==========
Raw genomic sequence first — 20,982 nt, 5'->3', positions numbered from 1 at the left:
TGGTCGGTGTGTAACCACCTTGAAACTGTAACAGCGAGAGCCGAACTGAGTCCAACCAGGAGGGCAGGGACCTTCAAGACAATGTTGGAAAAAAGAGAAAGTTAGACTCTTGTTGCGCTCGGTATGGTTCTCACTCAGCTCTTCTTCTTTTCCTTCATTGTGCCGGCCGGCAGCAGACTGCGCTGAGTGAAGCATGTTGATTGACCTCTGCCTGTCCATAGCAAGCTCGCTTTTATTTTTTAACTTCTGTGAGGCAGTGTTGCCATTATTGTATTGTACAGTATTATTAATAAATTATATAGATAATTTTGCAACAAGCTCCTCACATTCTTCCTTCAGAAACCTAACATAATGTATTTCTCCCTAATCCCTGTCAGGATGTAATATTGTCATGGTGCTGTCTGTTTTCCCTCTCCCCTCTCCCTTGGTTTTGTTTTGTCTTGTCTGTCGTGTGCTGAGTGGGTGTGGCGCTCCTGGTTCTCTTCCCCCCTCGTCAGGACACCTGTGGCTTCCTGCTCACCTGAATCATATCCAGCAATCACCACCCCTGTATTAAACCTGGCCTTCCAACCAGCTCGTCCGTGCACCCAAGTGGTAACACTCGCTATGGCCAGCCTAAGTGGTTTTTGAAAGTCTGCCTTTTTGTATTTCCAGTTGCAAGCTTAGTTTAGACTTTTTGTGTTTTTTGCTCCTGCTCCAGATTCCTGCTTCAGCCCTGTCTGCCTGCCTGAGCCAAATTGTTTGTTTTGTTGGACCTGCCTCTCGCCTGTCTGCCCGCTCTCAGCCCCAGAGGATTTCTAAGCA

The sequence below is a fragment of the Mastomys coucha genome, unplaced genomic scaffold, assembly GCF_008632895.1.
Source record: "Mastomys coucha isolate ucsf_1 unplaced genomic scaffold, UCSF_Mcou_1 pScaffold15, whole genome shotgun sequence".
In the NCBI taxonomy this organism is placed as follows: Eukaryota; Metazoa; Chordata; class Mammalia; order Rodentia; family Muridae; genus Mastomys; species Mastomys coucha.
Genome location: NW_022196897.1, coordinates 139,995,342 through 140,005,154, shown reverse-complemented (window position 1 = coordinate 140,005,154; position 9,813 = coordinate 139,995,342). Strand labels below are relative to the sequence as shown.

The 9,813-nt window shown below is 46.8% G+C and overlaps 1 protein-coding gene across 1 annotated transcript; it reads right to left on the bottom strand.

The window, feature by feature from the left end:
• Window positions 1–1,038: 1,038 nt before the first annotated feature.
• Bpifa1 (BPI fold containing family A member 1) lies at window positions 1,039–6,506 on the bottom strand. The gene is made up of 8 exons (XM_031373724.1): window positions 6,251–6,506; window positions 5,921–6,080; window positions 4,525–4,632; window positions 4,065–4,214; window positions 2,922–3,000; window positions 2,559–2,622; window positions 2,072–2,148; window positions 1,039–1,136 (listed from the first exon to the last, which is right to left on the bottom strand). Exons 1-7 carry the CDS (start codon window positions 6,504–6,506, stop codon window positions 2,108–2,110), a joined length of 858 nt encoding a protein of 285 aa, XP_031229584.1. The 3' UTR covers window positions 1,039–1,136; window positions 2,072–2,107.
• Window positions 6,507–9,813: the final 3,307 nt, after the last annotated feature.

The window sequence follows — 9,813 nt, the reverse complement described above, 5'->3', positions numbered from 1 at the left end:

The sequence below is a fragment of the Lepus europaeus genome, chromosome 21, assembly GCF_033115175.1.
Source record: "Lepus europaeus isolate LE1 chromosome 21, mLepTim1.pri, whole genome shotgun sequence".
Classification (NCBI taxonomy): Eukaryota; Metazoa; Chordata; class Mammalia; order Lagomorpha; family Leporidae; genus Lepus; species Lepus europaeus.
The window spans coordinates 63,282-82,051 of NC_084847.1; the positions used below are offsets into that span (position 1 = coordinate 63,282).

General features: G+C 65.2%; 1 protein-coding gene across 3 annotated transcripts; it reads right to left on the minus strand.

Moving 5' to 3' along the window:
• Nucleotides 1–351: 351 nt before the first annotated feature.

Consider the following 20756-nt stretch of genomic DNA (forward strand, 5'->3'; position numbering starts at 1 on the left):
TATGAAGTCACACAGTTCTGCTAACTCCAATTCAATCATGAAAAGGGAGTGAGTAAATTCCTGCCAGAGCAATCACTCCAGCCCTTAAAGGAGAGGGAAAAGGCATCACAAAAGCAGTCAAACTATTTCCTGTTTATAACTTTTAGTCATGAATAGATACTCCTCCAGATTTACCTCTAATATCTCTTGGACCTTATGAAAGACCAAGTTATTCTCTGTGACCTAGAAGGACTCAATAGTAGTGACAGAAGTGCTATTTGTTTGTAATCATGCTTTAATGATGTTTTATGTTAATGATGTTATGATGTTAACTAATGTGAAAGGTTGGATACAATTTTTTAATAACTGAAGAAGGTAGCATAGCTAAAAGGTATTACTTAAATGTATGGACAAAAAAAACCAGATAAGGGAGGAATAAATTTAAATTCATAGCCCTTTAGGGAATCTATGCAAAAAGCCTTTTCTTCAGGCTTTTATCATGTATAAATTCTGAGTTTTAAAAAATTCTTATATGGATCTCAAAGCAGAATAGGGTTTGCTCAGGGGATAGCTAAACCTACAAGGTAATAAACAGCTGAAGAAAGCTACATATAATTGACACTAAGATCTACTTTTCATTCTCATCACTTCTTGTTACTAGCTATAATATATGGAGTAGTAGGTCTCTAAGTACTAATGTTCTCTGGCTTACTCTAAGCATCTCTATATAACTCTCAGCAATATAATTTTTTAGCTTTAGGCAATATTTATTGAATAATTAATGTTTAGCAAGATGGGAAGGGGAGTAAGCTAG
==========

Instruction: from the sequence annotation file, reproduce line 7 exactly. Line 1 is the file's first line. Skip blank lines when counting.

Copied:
The 9,813-nt window shown below is 46.8% G+C and overlaps 1 protein-coding gene across 1 annotated transcript; it reads right to left on the bottom strand.